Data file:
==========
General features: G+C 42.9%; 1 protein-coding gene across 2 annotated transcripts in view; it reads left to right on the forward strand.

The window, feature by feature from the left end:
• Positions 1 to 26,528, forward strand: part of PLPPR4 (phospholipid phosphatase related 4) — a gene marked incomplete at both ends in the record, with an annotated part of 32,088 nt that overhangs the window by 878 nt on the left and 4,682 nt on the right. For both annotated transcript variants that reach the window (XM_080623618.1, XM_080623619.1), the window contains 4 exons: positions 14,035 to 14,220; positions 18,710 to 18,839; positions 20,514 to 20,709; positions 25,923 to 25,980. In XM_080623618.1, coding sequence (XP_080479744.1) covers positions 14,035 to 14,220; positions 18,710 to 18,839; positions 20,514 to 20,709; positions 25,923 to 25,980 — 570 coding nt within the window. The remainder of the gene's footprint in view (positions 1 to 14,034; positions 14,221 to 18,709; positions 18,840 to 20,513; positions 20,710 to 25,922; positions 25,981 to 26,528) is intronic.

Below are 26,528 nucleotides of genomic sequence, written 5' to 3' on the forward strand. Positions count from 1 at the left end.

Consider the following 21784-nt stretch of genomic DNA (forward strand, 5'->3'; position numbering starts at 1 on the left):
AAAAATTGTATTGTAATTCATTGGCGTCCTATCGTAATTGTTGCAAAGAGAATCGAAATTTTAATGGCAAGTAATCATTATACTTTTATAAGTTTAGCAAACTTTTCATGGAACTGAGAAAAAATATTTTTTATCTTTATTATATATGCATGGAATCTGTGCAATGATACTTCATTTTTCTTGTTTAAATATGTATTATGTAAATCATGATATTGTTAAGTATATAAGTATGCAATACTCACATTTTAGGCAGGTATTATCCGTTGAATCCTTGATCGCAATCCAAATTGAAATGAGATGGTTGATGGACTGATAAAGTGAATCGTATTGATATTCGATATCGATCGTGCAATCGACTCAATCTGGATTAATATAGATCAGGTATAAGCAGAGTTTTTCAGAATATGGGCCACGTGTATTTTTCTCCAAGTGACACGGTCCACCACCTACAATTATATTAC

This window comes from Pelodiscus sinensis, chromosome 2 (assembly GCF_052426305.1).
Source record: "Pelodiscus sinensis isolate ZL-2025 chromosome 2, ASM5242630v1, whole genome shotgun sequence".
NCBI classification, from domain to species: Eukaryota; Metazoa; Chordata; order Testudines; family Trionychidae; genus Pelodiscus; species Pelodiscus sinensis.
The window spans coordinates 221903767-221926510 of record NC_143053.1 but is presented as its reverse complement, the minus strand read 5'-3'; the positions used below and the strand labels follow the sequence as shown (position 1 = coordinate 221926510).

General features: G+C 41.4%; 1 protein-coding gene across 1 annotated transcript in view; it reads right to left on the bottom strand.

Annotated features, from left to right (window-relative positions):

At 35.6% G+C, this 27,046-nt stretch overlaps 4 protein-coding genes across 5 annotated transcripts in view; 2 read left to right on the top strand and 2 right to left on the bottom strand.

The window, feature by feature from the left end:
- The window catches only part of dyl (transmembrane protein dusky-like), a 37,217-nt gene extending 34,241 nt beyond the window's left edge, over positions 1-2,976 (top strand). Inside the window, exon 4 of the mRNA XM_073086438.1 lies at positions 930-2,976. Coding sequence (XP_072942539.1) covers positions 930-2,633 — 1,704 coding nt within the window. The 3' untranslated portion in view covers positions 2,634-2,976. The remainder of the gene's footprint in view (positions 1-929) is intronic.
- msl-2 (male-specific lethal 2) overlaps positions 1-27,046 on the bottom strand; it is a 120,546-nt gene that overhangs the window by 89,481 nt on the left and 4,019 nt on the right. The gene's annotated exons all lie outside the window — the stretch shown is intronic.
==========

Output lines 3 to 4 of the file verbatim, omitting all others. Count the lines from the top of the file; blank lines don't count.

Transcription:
• Positions 1 to 26,528, forward strand: part of PLPPR4 (phospholipid phosphatase related 4) — a gene marked incomplete at both ends in the record, with an annotated part of 32,088 nt that overhangs the window by 878 nt on the left and 4,682 nt on the right. For both annotated transcript variants that reach the window (XM_080623618.1, XM_080623619.1), the window contains 4 exons: positions 14,035 to 14,220; positions 18,710 to 18,839; positions 20,514 to 20,709; positions 25,923 to 25,980. In XM_080623618.1, coding sequence (XP_080479744.1) covers positions 14,035 to 14,220; positions 18,710 to 18,839; positions 20,514 to 20,709; positions 25,923 to 25,980 — 570 coding nt within the window. The remainder of the gene's footprint in view (positions 1 to 14,034; positions 14,221 to 18,709; positions 18,840 to 20,513; positions 20,710 to 25,922; positions 25,981 to 26,528) is intronic.

Below are 26,528 nucleotides of genomic sequence, written 5' to 3' on the forward strand. Positions count from 1 at the left end.